A new study from a national team of genomic experts shows striking differences in some types of esophageal tumors and argues against treatment approaches that sometimes view esophageal cancer and stomach tumors as a single or similar disease.
Reported in the journal Nature, the study suggests re-classifying tumors based on patterns and alterations of gene mutations. The study found, for example, that one common type of esophageal cancer, called squamous cell carcinoma, had three amplified genes (CCDN1, SOX2 and TP63), whereas the other common type of esophageal cancer, called adenocarcinoma, had an over-abundance of four different genes (ERBB2, VEGFA, GATA4 and GATA6). Also, the molecular signatures often changed based on the location of the tumor. Esophageal cancer can arise near the top of esophagus, the middle, or in the lower part near the junction of the stomach.
David Zhou, M.D., Ph.D., associate professor of Pathology and Laboratory Medicine at the University of Rochester Medical Center and the Wilmot Cancer Institute, was part of the Cancer Genome Atlas Research Network that studied this issue. A specialist in gastrointestinal cancers, he was among six pathology experts who reviewed tumors samples and confirmed the diagnosis of patients who volunteered to submit tissue to the research project.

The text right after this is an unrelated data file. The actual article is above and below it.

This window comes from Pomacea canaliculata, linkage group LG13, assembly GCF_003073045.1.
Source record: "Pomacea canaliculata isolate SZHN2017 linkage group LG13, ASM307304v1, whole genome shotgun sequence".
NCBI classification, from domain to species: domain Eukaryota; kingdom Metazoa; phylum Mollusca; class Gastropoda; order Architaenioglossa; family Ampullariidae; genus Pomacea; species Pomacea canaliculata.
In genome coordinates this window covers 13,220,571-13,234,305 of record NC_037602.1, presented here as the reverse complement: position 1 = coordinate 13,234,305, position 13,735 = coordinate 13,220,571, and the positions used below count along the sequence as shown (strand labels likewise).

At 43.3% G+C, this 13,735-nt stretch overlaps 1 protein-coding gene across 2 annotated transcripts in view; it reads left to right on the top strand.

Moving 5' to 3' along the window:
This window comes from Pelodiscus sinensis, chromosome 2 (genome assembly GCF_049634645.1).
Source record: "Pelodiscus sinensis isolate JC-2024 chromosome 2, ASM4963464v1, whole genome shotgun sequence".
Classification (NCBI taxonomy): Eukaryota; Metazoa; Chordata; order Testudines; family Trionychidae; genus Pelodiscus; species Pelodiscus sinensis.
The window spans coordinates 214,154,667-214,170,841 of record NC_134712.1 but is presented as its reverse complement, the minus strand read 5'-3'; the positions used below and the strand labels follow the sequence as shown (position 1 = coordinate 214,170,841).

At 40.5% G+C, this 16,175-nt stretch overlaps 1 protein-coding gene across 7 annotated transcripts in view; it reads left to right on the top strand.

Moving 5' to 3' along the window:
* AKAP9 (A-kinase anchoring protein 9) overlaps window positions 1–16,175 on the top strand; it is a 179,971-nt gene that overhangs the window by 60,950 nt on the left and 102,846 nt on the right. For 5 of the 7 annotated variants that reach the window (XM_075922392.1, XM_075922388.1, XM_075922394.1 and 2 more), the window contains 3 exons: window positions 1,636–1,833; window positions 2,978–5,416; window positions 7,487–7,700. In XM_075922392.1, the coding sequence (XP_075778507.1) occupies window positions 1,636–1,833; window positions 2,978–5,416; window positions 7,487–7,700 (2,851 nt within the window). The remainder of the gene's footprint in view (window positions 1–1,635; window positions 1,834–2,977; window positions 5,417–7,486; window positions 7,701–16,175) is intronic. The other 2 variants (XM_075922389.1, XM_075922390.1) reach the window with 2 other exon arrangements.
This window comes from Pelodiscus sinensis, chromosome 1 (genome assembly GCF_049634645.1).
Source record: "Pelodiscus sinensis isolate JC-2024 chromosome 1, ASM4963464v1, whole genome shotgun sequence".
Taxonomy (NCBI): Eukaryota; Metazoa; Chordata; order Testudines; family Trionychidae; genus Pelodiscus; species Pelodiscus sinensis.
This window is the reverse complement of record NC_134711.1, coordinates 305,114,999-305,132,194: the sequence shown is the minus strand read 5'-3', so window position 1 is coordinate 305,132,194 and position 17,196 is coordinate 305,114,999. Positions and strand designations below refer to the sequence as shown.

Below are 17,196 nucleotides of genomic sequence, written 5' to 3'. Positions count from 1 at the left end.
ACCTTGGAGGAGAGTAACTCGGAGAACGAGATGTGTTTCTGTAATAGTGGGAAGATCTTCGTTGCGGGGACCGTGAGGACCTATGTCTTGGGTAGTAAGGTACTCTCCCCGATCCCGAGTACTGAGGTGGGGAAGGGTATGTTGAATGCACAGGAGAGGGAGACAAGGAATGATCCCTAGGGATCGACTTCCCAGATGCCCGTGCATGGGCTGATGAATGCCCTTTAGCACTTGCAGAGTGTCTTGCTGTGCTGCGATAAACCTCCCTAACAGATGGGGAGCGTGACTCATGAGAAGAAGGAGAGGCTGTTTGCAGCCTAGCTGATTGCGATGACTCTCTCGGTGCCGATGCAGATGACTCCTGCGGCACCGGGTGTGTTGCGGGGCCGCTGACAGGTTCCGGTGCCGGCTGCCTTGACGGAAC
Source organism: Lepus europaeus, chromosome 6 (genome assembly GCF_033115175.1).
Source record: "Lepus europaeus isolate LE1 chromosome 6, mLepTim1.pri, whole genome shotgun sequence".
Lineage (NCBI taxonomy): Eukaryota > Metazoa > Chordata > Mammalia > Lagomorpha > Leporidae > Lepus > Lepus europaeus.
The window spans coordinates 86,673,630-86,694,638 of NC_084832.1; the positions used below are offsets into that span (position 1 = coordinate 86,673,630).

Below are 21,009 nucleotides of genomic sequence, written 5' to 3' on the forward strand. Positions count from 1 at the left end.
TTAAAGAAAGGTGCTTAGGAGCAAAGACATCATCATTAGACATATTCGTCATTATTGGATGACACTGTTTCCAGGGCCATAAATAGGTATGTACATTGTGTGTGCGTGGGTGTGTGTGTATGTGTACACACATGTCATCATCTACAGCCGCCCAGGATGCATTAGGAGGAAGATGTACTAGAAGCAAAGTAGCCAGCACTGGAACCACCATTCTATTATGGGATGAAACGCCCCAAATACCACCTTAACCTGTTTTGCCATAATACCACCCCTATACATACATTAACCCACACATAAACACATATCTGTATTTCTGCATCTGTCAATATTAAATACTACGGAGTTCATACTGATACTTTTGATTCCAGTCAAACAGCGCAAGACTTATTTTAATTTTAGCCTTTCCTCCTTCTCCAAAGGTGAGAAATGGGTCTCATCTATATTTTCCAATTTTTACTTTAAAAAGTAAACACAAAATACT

The study is important, Zhou said, because if a tumor has certain genomic mutations the patient might be eligible for modern precision therapies that target those mutations. The research provides a framework for categorizing esophageal tumors and a foundation for new treatment approaches. It was funded by the National Institutes of Health and the Intramural Research Program.
The Genome Network, which consists of scientists from more than 100 institutions worldwide, analyzed the molecular features of 164 esophagus tumors (90 squamous carcinoma, 72 adenocarcinoma, and two esophageal cancers that were undifferentiated), 359 gastric tumors, and 36 additional tumors that arose near the stomach and the lower esophagus.
Only 12 percent to 20 percent of people survive esophageal cancer for five years or longer. The incidence of adenocarcinoma is rising dramatically, with some data suggesting that increases in the number of cases have been as high as 700 percent in recent decades, Zhou said. Adenocarcinoma is often associated with obesity and gastric reflux disease; the squamous cell type is usually associated with smoking, salted food, and excessive alcohol consumption.